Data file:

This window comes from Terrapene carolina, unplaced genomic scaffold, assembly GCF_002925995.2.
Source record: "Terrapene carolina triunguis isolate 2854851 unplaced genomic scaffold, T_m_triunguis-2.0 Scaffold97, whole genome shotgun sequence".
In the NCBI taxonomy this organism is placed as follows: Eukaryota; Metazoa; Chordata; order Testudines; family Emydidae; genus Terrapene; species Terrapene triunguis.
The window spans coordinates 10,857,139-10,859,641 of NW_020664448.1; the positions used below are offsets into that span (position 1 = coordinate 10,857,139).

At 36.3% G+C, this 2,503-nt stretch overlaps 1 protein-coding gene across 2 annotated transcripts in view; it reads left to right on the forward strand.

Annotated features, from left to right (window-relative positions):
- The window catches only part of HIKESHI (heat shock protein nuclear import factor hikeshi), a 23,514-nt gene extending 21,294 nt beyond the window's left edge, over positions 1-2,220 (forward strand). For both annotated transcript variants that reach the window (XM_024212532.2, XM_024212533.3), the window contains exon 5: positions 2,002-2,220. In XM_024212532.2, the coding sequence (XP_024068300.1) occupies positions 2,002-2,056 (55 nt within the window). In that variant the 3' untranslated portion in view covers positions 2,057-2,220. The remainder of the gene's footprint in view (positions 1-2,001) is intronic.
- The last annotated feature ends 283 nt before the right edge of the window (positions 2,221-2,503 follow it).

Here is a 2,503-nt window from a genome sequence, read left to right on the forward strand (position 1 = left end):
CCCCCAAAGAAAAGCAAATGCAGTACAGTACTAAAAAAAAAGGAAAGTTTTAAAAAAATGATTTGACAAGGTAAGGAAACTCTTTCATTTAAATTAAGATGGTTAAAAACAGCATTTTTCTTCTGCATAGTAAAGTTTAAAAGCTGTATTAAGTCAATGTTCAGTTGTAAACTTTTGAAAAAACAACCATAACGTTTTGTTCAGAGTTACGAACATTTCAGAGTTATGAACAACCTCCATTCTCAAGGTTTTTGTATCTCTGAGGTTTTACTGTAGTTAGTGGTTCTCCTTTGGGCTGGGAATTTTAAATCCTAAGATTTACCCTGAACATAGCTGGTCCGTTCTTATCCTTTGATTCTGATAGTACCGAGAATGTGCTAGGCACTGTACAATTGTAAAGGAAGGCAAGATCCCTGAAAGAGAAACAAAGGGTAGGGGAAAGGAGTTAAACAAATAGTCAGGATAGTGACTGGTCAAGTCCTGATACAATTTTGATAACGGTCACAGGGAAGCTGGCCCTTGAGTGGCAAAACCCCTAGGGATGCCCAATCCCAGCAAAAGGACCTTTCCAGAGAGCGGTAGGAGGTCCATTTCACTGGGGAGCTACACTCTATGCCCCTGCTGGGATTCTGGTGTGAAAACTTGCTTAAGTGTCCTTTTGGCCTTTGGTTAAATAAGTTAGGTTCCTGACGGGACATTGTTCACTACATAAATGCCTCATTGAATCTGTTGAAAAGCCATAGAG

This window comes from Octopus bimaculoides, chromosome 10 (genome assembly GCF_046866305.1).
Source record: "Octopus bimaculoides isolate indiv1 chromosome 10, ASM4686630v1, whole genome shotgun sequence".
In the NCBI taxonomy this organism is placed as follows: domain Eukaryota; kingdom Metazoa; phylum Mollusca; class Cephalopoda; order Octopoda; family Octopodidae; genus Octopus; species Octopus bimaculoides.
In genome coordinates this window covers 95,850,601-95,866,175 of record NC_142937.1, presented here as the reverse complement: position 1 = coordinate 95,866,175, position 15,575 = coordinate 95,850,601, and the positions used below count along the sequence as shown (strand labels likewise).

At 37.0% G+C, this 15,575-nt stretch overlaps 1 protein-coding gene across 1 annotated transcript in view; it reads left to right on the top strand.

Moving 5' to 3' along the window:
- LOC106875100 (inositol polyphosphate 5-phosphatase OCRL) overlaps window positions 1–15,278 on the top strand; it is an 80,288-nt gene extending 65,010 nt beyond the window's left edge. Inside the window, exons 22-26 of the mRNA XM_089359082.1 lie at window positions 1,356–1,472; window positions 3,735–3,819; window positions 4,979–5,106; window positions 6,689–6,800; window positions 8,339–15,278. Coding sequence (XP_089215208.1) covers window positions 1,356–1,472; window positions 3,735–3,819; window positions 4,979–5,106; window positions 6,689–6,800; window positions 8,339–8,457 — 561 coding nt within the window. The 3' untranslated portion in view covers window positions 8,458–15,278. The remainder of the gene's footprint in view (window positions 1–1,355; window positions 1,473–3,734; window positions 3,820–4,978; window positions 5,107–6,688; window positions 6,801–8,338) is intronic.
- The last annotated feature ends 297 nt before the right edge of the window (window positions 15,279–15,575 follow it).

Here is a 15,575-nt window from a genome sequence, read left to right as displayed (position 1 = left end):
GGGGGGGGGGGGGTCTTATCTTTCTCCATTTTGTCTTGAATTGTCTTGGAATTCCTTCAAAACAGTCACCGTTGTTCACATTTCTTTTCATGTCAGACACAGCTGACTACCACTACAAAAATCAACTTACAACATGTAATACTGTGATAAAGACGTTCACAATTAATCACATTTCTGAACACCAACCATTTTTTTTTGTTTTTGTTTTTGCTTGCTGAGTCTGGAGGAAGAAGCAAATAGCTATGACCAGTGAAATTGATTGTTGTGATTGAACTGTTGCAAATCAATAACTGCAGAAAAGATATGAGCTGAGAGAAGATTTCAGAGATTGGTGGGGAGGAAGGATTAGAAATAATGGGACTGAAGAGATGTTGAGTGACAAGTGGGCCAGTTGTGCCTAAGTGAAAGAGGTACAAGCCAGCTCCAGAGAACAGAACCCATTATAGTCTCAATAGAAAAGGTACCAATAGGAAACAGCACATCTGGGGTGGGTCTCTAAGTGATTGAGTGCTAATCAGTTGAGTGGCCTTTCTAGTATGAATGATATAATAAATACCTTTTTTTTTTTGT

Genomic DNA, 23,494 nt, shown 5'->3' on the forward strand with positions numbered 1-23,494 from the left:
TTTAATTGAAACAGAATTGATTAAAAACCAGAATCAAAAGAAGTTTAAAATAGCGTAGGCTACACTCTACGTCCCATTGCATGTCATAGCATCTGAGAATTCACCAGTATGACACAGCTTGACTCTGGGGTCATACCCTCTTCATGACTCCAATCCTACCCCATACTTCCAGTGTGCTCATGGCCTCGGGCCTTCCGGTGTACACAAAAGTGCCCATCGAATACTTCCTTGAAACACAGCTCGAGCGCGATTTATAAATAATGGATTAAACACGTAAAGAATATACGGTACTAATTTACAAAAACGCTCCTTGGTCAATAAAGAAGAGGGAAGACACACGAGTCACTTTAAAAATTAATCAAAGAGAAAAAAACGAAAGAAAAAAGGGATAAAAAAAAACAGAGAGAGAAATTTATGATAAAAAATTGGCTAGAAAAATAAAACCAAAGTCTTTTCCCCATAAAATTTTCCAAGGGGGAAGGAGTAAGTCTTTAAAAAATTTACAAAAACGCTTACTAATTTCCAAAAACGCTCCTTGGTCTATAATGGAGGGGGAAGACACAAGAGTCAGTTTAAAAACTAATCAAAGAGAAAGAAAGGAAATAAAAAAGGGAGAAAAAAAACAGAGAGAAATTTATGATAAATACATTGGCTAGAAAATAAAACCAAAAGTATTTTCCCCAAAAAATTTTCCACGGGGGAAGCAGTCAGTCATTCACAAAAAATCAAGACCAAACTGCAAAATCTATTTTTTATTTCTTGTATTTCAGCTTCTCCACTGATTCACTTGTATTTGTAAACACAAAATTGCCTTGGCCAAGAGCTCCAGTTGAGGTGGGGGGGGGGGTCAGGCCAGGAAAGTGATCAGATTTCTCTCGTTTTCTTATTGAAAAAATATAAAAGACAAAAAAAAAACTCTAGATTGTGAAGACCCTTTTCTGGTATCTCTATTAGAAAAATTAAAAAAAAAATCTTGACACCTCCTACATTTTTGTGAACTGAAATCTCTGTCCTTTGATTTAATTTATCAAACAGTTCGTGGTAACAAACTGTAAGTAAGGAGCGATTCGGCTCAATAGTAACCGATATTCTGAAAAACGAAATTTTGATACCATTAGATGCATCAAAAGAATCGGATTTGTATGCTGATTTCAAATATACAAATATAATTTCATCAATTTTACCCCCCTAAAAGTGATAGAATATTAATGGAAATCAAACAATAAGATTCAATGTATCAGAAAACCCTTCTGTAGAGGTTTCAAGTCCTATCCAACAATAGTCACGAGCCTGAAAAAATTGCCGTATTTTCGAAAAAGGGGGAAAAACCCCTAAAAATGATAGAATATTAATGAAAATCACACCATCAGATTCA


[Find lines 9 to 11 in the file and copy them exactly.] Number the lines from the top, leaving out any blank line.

Here is a 2,503-nt window from a genome sequence, read left to right on the forward strand (position 1 = left end):
CCCCCAAAGAAAAGCAAATGCAGTACAGTACTAAAAAAAAAGGAAAGTTTTAAAAAAATGATTTGACAAGGTAAGGAAACTCTTTCATTTAAATTAAGATGGTTAAAAACAGCATTTTTCTTCTGCATAGTAAAGTTTAAAAGCTGTATTAAGTCAATGTTCAGTTGTAAACTTTTGAAAAAACAACCATAACGTTTTGTTCAGAGTTACGAACATTTCAGAGTTATGAACAACCTCCATTCTCAAGGTTTTTGTATCTCTGAGGTTTTACTGTAGTTAGTGGTTCTCCTTTGGGCTGGGAATTTTAAATCCTAAGATTTACCCTGAACATAGCTGGTCCGTTCTTATCCTTTGATTCTGATAGTACCGAGAATGTGCTAGGCACTGTACAATTGTAAAGGAAGGCAAGATCCCTGAAAGAGAAACAAAGGGTAGGGGAAAGGAGTTAAACAAATAGTCAGGATAGTGACTGGTCAAGTCCTGATACAATTTTGATAACGGTCACAGGGAAGCTGGCCCTTGAGTGGCAAAACCCCTAGGGATGCCCAATCCCAGCAAAAGGACCTTTCCAGAGAGCGGTAGGAGGTCCATTTCACTGGGGAGCTACACTCTATGCCCCTGCTGGGATTCTGGTGTGAAAACTTGCTTAAGTGTCCTTTTGGCCTTTGGTTAAATAAGTTAGGTTCCTGACGGGACATTGTTCACTACATAAATGCCTCATTGAATCTGTTGAAAAGCCATAGAG

This window comes from Octopus bimaculoides, chromosome 10 (genome assembly GCF_046866305.1).